USDA ranks North Carolina 10th for number of farmers markets

Published 12:19 pm Wednesday, August 10, 2011

Polk County sees growth first-hand

North Carolina ranked 10th for the number of farmers markets in the country, according to an announcement made Aug. 5 by the U.S. Department of Agriculture (USDA) regarding the growth of markets across the nation.

Mill Spring Agriculture Center director Lynn Sprague said he’s encouraged by the increased interest from both farmers and consumers.

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“We’ve been doing really well in terms of our market locally. We had 48 vendors last week and we’ve been as high as 54. In terms of Western North Carolina that’s about the third largest,” Sprague said. “People have really gravitated to the idea of connecting with the people who grow what they are eating and that’s exciting.”

North Carolina recorded 217 markets this past year. California came in on top of the list with 729 markets.

“The remarkable growth in farmers markets is an excellent indicator of the staying power of local and regional foods,” Agriculture Deputy Secretary Kathleen Merrigan said in a release. “These outlets provide economic benefits for producers to grow their businesses and also to communities by providing increased access to fresh fruits and vegetables and other foods. In short, they are a critical ingredient in our nation’s food system.”

More than 1,000 new farmers markets were recorded across the country this year, indicating a 17 percent growth rate. The USDA’s 2011 National Farmers Market Directory indicates a total of 7,175 farmers markets operate throughout the United States as more farmers are marketing their products directly to consumers.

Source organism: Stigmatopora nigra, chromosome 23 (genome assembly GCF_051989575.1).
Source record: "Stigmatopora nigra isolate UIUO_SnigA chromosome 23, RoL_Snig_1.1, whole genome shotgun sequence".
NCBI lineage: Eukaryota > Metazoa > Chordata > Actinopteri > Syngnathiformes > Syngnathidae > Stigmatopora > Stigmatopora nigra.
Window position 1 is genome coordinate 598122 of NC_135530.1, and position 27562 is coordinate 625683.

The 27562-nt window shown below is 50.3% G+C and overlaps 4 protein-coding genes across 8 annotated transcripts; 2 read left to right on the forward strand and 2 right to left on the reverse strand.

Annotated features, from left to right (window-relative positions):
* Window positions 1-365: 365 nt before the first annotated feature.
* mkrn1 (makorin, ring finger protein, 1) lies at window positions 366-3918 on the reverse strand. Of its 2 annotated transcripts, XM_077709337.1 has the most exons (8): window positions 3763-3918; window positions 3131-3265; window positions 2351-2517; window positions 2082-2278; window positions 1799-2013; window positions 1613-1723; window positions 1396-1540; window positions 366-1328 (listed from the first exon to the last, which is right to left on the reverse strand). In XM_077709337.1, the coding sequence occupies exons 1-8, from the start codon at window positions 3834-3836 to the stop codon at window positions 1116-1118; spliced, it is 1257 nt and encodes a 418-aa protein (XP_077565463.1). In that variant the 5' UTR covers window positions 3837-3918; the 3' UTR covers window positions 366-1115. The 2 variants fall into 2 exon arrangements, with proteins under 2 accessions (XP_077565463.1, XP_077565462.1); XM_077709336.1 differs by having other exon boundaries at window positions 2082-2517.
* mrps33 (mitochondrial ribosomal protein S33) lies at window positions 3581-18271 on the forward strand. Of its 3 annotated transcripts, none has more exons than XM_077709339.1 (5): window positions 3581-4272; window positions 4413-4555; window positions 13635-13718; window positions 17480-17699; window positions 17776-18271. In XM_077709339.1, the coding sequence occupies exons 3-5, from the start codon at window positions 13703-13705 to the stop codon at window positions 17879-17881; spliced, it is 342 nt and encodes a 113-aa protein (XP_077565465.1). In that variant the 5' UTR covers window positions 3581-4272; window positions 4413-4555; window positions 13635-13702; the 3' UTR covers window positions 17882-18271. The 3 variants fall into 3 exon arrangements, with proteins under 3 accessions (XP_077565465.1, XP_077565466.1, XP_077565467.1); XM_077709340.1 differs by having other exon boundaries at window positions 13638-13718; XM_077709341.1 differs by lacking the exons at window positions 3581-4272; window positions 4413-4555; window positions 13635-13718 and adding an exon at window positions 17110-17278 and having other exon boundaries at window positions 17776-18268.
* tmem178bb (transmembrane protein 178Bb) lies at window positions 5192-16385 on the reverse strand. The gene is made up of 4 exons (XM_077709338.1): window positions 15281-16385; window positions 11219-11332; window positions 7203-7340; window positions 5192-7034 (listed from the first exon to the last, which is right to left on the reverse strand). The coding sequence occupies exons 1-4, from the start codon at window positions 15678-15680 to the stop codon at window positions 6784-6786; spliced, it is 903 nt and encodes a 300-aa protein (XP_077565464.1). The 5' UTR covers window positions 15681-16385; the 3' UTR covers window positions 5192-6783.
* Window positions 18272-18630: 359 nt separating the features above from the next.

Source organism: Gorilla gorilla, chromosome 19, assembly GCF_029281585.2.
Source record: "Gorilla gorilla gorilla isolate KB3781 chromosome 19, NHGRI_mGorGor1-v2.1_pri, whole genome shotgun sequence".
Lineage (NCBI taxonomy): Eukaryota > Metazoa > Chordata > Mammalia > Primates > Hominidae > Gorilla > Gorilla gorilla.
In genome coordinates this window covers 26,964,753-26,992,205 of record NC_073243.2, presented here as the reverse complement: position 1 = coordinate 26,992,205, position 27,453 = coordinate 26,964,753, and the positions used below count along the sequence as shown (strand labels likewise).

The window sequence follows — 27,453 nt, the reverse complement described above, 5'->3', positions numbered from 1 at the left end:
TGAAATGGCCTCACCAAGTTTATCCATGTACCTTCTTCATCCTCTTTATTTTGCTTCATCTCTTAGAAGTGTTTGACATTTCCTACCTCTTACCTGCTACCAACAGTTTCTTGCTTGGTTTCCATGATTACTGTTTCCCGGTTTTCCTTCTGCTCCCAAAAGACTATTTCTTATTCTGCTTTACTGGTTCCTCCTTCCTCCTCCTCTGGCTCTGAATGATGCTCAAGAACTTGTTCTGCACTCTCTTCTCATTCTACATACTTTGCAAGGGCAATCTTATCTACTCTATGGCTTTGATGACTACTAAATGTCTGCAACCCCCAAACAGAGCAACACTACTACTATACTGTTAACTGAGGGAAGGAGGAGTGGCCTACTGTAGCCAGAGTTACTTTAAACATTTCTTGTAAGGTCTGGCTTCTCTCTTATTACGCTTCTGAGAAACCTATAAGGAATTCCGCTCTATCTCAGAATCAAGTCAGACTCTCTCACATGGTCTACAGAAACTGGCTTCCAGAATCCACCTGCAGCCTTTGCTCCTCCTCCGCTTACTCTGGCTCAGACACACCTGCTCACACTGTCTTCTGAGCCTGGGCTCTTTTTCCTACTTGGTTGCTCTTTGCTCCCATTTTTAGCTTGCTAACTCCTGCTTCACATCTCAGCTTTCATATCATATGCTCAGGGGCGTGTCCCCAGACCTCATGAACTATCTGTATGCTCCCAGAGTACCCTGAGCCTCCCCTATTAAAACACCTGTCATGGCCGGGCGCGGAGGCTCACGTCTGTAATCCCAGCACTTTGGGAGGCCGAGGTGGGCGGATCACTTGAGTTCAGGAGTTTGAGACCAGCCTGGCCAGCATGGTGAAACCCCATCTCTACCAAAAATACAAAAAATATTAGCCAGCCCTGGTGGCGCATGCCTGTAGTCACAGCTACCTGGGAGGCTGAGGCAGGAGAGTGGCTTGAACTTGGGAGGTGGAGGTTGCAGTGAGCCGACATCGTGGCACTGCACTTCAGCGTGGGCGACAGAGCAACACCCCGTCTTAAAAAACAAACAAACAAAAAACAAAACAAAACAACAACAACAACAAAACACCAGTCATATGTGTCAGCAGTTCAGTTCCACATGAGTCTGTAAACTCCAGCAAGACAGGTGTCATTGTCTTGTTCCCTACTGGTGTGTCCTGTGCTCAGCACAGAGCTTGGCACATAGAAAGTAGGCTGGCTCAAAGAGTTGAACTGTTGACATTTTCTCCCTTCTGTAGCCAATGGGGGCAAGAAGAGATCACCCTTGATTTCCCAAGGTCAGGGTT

“It used to be kind of more of a fad and got confused a bit with the organic food movement,” Sprague said. “But more people are saying they at least want to know where their food is coming from and that it’s not from Chile or somewhere else where it has to travel 3,000 miles to get here.”

Last year, the USDA reported 6,132 markets. Alaska and Texas ranked at the top for most growth in farmers markets at 46 and 38 percent, respectively.
Sprague said in terms of North Carolina, there has been a lot more energy behind the growth of farmers markets in urban areas like Raleigh-Durham and Chapel Hill. But he said some of the smaller communities have also jumped on board.

“What’s kind of unique here is that we’re not an urban core, but we still have a thriving market,” Sprague said. “We have a lot of retirees who have moved here that keep up a solid market. They seek out the markets because many of them don’t necessarily know a farmer to grab squash from when it comes into season. So it creates an avenue for socialization for them as well.”

This week began National Farmers Market Week, which takes place Aug. 7 – Aug. 13.